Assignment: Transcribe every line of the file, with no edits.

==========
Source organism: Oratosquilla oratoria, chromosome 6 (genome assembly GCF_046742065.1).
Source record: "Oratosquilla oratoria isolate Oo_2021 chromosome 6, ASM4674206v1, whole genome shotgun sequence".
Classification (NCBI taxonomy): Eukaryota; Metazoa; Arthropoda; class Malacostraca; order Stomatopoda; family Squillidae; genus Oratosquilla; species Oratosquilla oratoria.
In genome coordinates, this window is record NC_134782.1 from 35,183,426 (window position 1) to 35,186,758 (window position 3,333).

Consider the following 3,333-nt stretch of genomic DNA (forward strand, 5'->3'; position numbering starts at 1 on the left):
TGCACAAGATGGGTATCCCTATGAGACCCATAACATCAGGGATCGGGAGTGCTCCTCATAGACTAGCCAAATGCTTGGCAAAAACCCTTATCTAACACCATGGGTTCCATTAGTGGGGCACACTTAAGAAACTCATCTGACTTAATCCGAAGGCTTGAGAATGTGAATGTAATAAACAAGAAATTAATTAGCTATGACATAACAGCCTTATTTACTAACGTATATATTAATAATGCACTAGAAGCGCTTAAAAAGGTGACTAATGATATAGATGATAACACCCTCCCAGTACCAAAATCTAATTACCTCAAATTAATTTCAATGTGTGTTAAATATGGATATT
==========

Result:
Source organism: Oratosquilla oratoria, chromosome 6 (genome assembly GCF_046742065.1).
Source record: "Oratosquilla oratoria isolate Oo_2021 chromosome 6, ASM4674206v1, whole genome shotgun sequence".
Classification (NCBI taxonomy): Eukaryota; Metazoa; Arthropoda; class Malacostraca; order Stomatopoda; family Squillidae; genus Oratosquilla; species Oratosquilla oratoria.
In genome coordinates, this window is record NC_134782.1 from 35,183,426 (window position 1) to 35,186,758 (window position 3,333).

Consider the following 3,333-nt stretch of genomic DNA (forward strand, 5'->3'; position numbering starts at 1 on the left):
TGCACAAGATGGGTATCCCTATGAGACCCATAACATCAGGGATCGGGAGTGCTCCTCATAGACTAGCCAAATGCTTGGCAAAAACCCTTATCTAACACCATGGGTTCCATTAGTGGGGCACACTTAAGAAACTCATCTGACTTAATCCGAAGGCTTGAGAATGTGAATGTAATAAACAAGAAATTAATTAGCTATGACATAACAGCCTTATTTACTAACGTATATATTAATAATGCACTAGAAGCGCTTAAAAAGGTGACTAATGATATAGATGATAACACCCTCCCAGTACCAAAATCTAATTACCTCAAATTAATTTCAATGTGTGTTAAATATGGATATT